New York Skies (Cheryl Costa)

Blog | UFO Data: What it has and doesn’t have on what’s out there

When Linda Miller Costa and I published our UFO Sightings Desk Reference book in spring 2017, a curious thing happened. We began receiving email and social media commentary asking why we only measured the UFO sighting magnitudes from 2001 through 2015. Many communications asked “Why didn’t you go back 40 years?

For the record, prior to the early 1990s, most UFO sighting reports were filed with newspapers, radio stations, law enforcement and private sighting collection groups. The U.S. government also collected such data from 1952 to 1969 through Project Blue Book, a program that was terminated in 1969. For years the only way to report a UFO sighting was through phone calls, faxes and mailing news clippings to someone who collected such information.

Related: UFO columnist’s reference book presents hard data on controversial subject

In the 1980s, with the availability of early internet communication services such as CompuServe and America Online (AOL), knowing where to report became easier and online email did make things faster.

In 1969, the Mutual UFO Network (MUFON) began collecting sighting report information. As their T-shirt says: “Doing the Air Force’s job since 1969.” But for years all those reports sat in bankers’ boxes in a warehouse in Texas. Only in recent years has there been an effort to get all that sighting data into MUFON’s database.

In 1974, the National UFO Reporting Center (NUFORC) was established. They put in service a 24-hour hotline number for people to report UFO activity that had occurred within the past week. In 2005, NUFORC expanded its operation to include one fax machine, one telephone, and an online web presence supported by a single webmaster. Their overall service has improved greatly since those early days.

These days there are also a small number of independent reporting sites.

With regard to UFO statistics; I get significant requests for data on a regular basis. People ask for many pieces of information, most of which just do not exist.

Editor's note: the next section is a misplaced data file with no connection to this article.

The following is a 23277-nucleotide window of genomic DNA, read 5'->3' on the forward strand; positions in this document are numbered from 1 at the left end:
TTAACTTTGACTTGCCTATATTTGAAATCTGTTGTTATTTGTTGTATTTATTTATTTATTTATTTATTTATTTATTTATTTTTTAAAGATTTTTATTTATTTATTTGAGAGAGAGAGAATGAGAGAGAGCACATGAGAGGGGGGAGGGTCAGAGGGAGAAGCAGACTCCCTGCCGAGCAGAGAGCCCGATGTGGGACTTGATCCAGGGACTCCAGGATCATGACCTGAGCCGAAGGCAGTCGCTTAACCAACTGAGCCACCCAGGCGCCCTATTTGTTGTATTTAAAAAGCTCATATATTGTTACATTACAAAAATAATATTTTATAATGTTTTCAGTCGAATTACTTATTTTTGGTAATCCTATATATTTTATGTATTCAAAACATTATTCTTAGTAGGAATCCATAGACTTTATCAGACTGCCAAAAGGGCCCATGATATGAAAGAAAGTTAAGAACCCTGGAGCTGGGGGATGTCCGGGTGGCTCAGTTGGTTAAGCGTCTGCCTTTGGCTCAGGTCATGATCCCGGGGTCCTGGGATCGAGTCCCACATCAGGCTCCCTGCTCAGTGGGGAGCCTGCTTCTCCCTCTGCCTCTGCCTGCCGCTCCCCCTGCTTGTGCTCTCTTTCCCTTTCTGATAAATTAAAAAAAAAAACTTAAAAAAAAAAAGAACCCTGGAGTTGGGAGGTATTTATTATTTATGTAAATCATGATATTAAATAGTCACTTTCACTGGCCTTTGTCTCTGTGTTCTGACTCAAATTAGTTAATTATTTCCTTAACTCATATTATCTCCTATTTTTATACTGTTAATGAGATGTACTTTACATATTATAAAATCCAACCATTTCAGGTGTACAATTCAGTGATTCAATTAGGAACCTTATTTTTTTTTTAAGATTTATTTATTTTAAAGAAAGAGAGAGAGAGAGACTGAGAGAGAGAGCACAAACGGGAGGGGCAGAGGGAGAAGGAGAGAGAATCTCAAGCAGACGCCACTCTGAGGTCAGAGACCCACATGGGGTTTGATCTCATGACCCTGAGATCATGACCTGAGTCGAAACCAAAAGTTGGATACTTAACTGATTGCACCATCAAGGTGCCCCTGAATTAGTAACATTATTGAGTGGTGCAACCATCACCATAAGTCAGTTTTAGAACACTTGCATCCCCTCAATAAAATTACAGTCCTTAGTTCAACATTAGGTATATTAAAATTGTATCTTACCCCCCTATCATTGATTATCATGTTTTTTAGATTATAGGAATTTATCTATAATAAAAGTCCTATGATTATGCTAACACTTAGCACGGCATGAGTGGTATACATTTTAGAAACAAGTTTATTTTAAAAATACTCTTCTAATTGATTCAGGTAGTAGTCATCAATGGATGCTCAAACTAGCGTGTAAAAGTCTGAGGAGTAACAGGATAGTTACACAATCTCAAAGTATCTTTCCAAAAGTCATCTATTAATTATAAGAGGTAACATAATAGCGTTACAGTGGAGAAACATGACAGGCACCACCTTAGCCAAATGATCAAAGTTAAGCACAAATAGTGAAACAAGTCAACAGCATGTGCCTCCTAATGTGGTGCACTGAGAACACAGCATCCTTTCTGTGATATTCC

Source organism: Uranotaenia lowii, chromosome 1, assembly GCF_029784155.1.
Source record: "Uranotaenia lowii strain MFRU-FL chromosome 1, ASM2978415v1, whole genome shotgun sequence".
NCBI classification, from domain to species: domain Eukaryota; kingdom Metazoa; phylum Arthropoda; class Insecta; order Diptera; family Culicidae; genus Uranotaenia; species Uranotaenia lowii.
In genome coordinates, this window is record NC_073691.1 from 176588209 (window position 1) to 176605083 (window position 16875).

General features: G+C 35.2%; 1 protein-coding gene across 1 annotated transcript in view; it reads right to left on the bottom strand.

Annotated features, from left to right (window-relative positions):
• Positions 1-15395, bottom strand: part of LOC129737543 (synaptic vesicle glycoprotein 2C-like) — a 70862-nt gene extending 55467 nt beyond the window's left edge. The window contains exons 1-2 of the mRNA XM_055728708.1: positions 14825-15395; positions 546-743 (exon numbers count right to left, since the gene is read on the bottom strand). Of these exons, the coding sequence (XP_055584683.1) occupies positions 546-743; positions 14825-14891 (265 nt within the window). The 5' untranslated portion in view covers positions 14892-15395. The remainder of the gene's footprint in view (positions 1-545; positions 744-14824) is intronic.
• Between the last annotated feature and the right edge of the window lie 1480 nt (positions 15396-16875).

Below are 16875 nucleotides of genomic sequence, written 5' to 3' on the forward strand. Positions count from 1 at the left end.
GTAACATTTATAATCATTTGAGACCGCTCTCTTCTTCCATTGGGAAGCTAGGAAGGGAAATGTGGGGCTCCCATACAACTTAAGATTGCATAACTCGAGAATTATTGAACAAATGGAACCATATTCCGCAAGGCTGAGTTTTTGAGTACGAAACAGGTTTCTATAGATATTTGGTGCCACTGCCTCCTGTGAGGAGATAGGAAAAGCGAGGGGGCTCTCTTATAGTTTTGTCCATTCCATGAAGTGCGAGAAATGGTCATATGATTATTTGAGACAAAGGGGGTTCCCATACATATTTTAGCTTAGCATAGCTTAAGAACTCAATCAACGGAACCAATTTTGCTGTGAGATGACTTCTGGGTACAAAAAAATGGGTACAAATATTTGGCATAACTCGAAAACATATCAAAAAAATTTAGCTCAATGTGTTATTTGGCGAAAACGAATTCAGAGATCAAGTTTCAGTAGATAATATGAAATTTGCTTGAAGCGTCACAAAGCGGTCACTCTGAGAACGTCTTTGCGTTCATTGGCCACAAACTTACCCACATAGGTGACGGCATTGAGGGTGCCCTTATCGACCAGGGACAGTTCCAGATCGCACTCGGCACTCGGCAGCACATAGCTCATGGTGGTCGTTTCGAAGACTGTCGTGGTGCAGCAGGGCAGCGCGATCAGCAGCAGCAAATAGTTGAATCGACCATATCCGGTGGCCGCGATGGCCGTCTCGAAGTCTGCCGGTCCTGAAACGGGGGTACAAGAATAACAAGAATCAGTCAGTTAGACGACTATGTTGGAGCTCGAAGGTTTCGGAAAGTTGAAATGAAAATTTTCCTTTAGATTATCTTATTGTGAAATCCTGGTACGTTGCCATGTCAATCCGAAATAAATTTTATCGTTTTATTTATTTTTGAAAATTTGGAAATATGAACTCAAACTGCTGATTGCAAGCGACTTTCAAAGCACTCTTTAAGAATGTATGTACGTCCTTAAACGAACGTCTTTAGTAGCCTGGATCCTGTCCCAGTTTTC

For example, when we started working on the UFO Sightings reference book, we painfully found out that while NUFORC does collect city and state UFO sighting reports, they do not collect county information. And while MUFON does collect county information, frequently the entry is wrong or the reporting individual doesn’t enter the county’s name.

We’re just about finished cleaning and crunching the 2018 UFO sighting data from both services. Of 6,929 total sighting reports filed with both services, a solid 4 percent of reports had no city entry.

The MUFON data was the most incomplete. Of 3,891 sighting reports, 264 reports or 6.8 percent lacked a city of the sighting. While sometimes these sightings are out in the middle of nowhere, give us a mile marker from the road, or the name of the country road. NUFORC was considerably better: Of the 3,038 sighting reports, 11 reports or .4 percent lacked a city of the sighting.

Another issue that has impacted research is the reported time of the sighting. NUFORC collects the date and time of the sighting and the report.

The MUFON system collects pretty much the same information, albeit with an odd quirk: If the reporting individual doesn’t enter a time of the sighting, the system defaults to midnight. So when we had requests for a time study of UFO sightings, we could only use NUFORC data because the MUFON default of midnight artificially skewed the results.

Many serious researchers have also asked us for latitude and longitude information and the gender and ages of observers for each one of the 146,805 sighting records in our database. Our answer was simple: “In your dreams.”

Too many researchers have this idea that there is a grand excess of data sitting in these UFO reports. The truth is many times the reporting person wants privacy, so we have no way to call them up and ask for more detail. All too often the sighting description is something like this: “I was out for a smoke and saw a glowing sphere heading west. WOW!”

On the rare occasion I get questions from the media, it usually defaults to “Where are the aliens from?” or “What do they look like?”

Related: Will the Hudson Valley catch another UFO wave?

But we have happily learned a great deal about the general UFO phenomena that we didn’t know before. Using epidemiology-style techniques, we and others have found unique UFO sighting patterns.

We know where they were and where they were not. In New York state in 2018, there were counties overflowing with sightings and other counties where there wasn’t a single report.

We know that 70 percent of the sightings occur between 5 and 11 p.m.; that the vast sighting pattern differences depend on the latitude you live in; and that while the heaviest sighting reports come from major metropolitan areas, some smaller counties and communities occasionally have rare cluster sighting events. We’ve developed forensic algorithms to identify these clusters. But that is a story for another day.

The lesson of this article: Just because you want a statistic, it doesn’t mean it’s out there.

On the Road in 2019

  • Duke University, Durham, North Carolina, March 18-21
  • UFO MegaCon, Laughlin, Nevada, March 24-30
  • Ozark Mountains UFO Conference, Eureka Springs, Arkansas, April 12-14
  • Phoenix MUFON, Tempe, Arizona, May 11
  • Pine Bush UFO Festival, Pine Bush, New York, May 18
  • Michigan UFO Con-Tact, Houghton Lake, Michigan, Sept. 20-21
  • Greater New England UFO Conference, Leominster, Massachusetts, Oct. 4-5

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